This passage of scripture is talking about a number of different scenarios and is explained further in the chapter. But it also reinforces the fact that reaping a harvest is hard work. The farmer only benefitted from 25% of what he planted.

Jesus compared the people around us to a field ready to harvest

“Do you not say, ‘there are yet four months and then comes the harvest?’ Look, I tell you, lift up your eyes, and see that the fields are white for harvest.” John 4:35

Jesus was emphasizing the importance of being observant. There is only a small window of time for the harvest. You can’t cut grain too early or it might mold. Likewise, if you wait too long to harvest grain, it will be past its prime and worthless.

As Jesus spoke about the people around the disciples, He wanted them to be diligent in loving people and sharing the gospel with them. This was so that those who were ready would come to Jesus.

The apostle Paul used reaping a harvest in his teachings

“And let us not grow weary in doing good, for in due season we will reap, if we do not give up. So then, as we have opportunity, let us do good to everyone, and especially to those who are of the household of faith.” Galatians 6:9-10

Sometimes doing good feels like a burden. I may already have too much on my emotional plate and not want to do anything more for the neighbor. Preparing a meal for someone who is sick might not be my forte. It might seem impossible to smile at others when I am hurting inside. Yet these actions are planting seeds, seeds that eventually will reap a harvest.

It’s the little things that matter

“His master said to him, ‘Well done, good and faithful servant. You have been faithful over a little; I will set you over much. Enter into the joy of your master.” Matthew 25:21

Just like seeds are tiny, so the little things that we do for others pack potential for a great harvest.

How do you reap a good harvest?

There are important things to remember if we want to reap a good harvest.

  1. Stay focussed- Don’t get distracted.
  2. Don’t put all your “eggs in one basket.”
  3. Nurture the seeds that you plant.
  4. Be aware of what season you are in- planting or harvesting
  5. Stay alert until harvest is complete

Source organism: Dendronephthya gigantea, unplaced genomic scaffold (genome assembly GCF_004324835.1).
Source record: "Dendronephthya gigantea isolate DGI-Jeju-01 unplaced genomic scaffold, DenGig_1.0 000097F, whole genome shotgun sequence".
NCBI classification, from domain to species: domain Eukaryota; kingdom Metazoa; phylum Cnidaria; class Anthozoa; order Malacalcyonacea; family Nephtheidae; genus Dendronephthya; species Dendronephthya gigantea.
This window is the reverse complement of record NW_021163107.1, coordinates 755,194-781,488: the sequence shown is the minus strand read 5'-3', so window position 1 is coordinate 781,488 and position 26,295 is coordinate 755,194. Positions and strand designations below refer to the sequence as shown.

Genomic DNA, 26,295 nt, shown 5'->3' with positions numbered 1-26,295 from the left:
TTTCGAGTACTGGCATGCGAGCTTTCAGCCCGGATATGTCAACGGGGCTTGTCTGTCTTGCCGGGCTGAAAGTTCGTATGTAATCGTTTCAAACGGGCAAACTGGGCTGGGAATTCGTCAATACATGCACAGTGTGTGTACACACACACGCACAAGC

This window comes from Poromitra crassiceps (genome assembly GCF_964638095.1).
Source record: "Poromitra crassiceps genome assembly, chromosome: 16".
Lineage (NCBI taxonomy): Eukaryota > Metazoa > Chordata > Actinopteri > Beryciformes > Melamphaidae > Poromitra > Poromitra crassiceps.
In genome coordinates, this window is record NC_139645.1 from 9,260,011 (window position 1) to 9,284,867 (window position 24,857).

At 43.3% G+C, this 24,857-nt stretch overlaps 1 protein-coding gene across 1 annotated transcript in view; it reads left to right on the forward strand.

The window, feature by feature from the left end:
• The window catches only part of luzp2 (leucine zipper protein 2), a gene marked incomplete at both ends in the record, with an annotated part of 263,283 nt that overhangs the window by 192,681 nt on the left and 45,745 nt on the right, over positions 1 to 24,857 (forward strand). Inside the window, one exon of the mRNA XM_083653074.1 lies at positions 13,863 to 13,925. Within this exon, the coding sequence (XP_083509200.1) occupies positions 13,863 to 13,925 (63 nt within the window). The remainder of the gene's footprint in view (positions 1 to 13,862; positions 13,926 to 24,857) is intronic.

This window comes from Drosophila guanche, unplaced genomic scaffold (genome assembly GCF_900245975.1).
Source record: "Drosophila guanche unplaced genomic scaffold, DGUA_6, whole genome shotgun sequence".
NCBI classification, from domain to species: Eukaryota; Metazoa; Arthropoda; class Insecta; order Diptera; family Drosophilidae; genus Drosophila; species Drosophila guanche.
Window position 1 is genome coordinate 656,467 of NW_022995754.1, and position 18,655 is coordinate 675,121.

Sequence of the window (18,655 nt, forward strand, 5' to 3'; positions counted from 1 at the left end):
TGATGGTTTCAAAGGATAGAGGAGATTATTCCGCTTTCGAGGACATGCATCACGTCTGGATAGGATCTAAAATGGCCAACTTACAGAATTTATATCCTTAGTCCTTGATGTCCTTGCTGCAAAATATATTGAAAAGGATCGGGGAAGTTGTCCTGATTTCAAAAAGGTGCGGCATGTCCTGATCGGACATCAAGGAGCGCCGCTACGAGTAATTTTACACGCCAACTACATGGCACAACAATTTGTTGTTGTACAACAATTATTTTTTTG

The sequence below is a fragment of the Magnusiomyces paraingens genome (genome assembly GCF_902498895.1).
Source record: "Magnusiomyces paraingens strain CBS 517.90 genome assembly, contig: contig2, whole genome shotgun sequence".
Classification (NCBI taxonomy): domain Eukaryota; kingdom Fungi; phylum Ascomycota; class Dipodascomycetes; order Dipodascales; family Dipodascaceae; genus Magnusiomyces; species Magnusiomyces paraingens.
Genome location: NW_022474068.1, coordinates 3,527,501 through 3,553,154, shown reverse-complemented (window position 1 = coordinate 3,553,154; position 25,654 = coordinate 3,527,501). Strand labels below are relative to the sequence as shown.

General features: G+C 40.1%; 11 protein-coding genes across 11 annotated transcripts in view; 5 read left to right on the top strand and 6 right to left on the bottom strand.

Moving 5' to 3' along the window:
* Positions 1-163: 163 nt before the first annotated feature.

Stay focussed- Don’t get distracted

We have a goal to plant the seeds of the Gospel in the lives of others. When we do this, God is glorified and others have the opportunity for a personal relationship with Jesus.

“I press on toward the goal for the prize of the upward call of God in Christ Jesus.” Philippians 3:14

Don’t put all your “eggs in one basket”

This saying has to do with harvesting eggs from a henhouse. If you have all your eggs in one basket and accidentally drop the basket, all the eggs will be broken. But if you use more than one basket, some of the eggs will be saved.

As you are doing “good” to others, find more than one way to serve them. Try to understand the things that they like and appreciate. And do all in the name of Jesus, out of love and not out of obligation.

Nuture the seed that you plant

Don’t just do one “good deed” and forget the person. All the little things that you do in the name of Jesus eventually reach into their heart. Since everyone is different, ask God to show you what will best communicate His love.

Be aware of what season you are in- planting or havesting

People come to Jesus on different timetables so you need to watch for signs that they are ready for harvest. Have they asked you anything about why you are kind to them? If they used to curse you, have they stopped? Have they asked your opinion about something?

Stay alert until harvest is complete

The process of harvest is not always a smooth one. There can be setbacks. Non-the-less, keep expecting a harvest and keep nurturing until the job is done. Jesus was patient with those who were seeking God. We need to do the same.

Final thoughts on reaping a harvest

Getting to the point of reaping a harvest is hard work. Let me encourage you to not be disappointed when it takes longer than what you are expecting. Instead, be faithful to plant and nurture the seeds of “good works” in the lives of others.

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References